The wild banana species Musa acuminata has a healing potential.
Photo: © Jacobs University


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The banana Musa acuminata, a wild species that grows in South East Asia, is not only a food crop. Scientists have found out that different non-food morphological parts of the plant bear various pharmacological properties, including anticholinesterase and antioxidant activity.

Not only do bananas taste good, they also heal wounds well. Instead of using a plaster, open wounds are covered with banana leaves or skins in many tropical countries. Even larger wounds can be successfully treated with them. Headed by Professor Nikolai Kuhnert, a team of scientists at Jacobs University Bremen, in Germany, have now taken a closer look at the healing effect of bananas and discovered 70 different ingredients that could be responsible for wound healing.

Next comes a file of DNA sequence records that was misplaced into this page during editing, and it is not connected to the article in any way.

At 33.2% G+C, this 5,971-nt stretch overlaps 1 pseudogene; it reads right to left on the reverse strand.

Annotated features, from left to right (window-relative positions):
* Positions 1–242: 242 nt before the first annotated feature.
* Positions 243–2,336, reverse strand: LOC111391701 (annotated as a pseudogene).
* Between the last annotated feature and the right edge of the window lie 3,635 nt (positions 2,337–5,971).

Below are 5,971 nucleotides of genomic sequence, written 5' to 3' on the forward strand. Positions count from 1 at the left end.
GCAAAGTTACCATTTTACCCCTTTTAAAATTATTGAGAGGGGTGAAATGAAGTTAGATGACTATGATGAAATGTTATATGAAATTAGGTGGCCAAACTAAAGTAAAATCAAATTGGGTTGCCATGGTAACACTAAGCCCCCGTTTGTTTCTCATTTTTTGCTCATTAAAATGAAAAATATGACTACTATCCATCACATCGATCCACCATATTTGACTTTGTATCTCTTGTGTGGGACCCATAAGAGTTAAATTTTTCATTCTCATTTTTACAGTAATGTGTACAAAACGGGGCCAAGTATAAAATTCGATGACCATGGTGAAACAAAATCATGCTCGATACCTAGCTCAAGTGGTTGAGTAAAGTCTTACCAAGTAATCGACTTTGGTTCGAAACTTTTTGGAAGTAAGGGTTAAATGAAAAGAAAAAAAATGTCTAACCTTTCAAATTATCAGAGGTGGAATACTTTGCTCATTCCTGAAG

The research project was prompted by a visiting professorship sponsored by Germany’s Alexander von Humboldt Foundation supporting research by Professor Mubo Sonnibare, a pharmacist from Nigeria, at Jacobs University. Both in West Africa and in large parts of Asia, bananas are traditional remedies. However, these are not the usual Cavendish banana, which is not thought to have any medicinal effects, but Musa acuminata, a wild banana species.

Musa acuminata features a number of polyphenolic, i.e.

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